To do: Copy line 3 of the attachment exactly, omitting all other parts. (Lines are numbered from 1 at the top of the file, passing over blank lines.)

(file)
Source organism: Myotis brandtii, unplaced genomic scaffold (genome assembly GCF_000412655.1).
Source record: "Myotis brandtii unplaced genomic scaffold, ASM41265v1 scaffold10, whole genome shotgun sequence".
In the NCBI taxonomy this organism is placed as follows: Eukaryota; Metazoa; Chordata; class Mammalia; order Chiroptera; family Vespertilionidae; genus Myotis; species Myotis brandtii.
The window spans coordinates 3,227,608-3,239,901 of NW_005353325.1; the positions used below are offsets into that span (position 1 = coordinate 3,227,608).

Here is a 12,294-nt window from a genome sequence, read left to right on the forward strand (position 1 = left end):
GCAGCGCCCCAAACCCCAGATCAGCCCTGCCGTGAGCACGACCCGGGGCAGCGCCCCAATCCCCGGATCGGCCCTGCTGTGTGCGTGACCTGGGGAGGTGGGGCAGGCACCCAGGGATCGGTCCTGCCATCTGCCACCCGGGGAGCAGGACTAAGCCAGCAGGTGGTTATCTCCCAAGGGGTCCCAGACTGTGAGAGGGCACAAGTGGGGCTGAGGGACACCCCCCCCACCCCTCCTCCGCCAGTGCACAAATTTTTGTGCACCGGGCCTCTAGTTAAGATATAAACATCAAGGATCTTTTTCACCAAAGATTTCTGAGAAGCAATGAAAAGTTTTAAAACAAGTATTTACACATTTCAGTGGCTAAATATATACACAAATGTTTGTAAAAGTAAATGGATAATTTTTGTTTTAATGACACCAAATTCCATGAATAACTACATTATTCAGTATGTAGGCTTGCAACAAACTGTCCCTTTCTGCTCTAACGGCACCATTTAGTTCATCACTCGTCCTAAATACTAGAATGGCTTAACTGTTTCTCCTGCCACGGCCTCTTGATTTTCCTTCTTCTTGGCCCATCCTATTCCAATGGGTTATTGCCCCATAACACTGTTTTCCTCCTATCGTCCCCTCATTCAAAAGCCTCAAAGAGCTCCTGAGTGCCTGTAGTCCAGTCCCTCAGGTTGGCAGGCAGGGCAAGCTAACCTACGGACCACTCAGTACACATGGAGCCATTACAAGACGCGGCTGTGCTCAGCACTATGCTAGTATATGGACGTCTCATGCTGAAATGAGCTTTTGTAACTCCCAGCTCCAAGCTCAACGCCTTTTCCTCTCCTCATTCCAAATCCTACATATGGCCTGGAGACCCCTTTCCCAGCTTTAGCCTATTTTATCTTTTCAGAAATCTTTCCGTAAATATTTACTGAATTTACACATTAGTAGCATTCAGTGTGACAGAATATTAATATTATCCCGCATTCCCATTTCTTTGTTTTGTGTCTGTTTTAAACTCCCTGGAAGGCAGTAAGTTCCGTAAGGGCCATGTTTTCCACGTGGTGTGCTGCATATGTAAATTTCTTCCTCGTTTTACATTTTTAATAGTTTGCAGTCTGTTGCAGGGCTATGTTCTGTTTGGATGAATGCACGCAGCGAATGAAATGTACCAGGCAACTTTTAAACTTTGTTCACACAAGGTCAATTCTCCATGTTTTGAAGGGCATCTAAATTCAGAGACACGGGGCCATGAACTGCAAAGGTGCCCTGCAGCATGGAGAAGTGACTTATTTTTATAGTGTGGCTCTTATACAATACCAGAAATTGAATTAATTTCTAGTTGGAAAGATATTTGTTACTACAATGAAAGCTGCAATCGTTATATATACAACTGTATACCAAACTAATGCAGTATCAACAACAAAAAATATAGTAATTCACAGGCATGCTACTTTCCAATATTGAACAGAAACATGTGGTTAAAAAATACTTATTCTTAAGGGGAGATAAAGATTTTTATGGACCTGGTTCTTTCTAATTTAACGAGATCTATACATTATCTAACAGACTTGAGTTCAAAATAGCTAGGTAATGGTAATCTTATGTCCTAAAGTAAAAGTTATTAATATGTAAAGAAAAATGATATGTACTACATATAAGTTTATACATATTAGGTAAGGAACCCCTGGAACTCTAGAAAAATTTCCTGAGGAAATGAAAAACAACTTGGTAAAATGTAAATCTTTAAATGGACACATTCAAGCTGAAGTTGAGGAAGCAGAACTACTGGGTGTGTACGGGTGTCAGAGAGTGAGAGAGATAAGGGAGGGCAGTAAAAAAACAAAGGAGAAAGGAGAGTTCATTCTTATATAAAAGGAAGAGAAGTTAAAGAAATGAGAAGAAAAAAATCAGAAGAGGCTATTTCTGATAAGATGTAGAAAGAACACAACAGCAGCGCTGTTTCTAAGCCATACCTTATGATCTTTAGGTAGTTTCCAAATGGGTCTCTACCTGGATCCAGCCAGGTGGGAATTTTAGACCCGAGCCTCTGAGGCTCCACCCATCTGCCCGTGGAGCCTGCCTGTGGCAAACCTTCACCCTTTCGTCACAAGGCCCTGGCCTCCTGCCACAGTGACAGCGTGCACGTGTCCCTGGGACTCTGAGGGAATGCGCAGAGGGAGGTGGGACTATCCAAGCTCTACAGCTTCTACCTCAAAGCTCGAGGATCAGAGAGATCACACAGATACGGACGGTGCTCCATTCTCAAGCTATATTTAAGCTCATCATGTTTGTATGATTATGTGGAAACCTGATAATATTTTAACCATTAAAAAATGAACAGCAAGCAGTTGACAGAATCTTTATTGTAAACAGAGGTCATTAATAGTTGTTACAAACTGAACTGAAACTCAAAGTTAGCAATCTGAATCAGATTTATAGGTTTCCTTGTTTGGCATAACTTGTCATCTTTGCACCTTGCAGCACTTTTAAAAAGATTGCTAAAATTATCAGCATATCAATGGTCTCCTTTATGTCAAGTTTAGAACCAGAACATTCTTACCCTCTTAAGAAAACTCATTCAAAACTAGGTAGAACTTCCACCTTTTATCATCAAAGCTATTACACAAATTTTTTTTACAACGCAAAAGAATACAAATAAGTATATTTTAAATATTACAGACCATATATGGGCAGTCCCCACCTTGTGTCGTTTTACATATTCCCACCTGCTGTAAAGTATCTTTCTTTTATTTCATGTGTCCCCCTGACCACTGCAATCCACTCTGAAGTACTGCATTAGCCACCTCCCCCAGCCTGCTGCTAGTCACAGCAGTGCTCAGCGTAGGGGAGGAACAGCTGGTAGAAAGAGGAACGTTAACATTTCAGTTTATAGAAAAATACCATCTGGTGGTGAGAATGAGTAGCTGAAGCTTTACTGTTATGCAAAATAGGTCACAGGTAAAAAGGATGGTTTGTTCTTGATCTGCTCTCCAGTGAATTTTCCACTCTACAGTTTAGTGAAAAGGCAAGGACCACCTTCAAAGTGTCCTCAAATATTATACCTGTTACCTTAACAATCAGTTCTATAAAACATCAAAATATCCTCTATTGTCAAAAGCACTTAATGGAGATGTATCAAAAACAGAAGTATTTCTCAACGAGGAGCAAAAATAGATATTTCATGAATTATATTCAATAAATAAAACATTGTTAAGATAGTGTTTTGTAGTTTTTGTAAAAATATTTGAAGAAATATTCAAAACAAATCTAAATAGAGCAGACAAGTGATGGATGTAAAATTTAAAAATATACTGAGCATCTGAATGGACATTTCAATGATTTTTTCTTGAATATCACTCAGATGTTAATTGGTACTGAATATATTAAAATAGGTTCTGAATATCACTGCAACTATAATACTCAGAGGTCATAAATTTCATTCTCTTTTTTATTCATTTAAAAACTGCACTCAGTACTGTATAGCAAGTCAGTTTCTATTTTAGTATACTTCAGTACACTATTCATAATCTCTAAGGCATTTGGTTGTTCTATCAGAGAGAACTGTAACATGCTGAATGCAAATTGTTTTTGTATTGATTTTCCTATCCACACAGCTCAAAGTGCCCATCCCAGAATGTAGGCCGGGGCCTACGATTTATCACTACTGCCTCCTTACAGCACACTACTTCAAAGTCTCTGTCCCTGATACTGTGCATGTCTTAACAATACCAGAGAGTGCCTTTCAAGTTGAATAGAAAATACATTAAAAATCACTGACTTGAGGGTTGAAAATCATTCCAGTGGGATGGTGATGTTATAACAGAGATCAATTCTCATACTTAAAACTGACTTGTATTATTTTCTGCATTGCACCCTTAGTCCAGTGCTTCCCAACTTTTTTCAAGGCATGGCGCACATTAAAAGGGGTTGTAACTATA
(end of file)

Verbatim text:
In the NCBI taxonomy this organism is placed as follows: Eukaryota; Metazoa; Chordata; class Mammalia; order Chiroptera; family Vespertilionidae; genus Myotis; species Myotis brandtii.